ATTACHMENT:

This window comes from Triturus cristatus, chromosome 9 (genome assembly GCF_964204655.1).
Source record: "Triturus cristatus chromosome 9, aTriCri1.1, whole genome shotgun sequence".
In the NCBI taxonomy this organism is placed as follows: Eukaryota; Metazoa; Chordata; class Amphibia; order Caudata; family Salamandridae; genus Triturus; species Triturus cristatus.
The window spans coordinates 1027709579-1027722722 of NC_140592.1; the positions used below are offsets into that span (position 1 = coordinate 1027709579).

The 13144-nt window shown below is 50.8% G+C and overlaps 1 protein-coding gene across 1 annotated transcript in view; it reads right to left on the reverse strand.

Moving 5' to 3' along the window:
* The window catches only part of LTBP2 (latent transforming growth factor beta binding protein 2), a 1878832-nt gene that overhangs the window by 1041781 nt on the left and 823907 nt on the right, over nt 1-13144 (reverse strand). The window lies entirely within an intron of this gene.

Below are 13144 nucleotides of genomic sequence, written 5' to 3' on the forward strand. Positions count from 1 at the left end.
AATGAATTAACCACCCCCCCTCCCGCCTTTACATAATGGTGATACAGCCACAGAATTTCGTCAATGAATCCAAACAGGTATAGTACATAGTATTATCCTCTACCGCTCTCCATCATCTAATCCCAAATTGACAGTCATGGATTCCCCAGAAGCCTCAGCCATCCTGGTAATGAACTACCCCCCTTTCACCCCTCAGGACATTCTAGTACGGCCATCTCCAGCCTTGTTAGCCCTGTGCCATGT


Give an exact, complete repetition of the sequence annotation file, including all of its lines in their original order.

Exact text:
This window comes from Triturus cristatus, chromosome 9 (genome assembly GCF_964204655.1).
Source record: "Triturus cristatus chromosome 9, aTriCri1.1, whole genome shotgun sequence".
In the NCBI taxonomy this organism is placed as follows: Eukaryota; Metazoa; Chordata; class Amphibia; order Caudata; family Salamandridae; genus Triturus; species Triturus cristatus.
The window spans coordinates 1027709579-1027722722 of NC_140592.1; the positions used below are offsets into that span (position 1 = coordinate 1027709579).

The 13144-nt window shown below is 50.8% G+C and overlaps 1 protein-coding gene across 1 annotated transcript in view; it reads right to left on the reverse strand.

Moving 5' to 3' along the window:
* The window catches only part of LTBP2 (latent transforming growth factor beta binding protein 2), a 1878832-nt gene that overhangs the window by 1041781 nt on the left and 823907 nt on the right, over nt 1-13144 (reverse strand). The window lies entirely within an intron of this gene.

Below are 13144 nucleotides of genomic sequence, written 5' to 3' on the forward strand. Positions count from 1 at the left end.
AATGAATTAACCACCCCCCCTCCCGCCTTTACATAATGGTGATACAGCCACAGAATTTCGTCAATGAATCCAAACAGGTATAGTACATAGTATTATCCTCTACCGCTCTCCATCATCTAATCCCAAATTGACAGTCATGGATTCCCCAGAAGCCTCAGCCATCCTGGTAATGAACTACCCCCCTTTCACCCCTCAGGACATTCTAGTACGGCCATCTCCAGCCTTGTTAGCCCTGTGCCATGT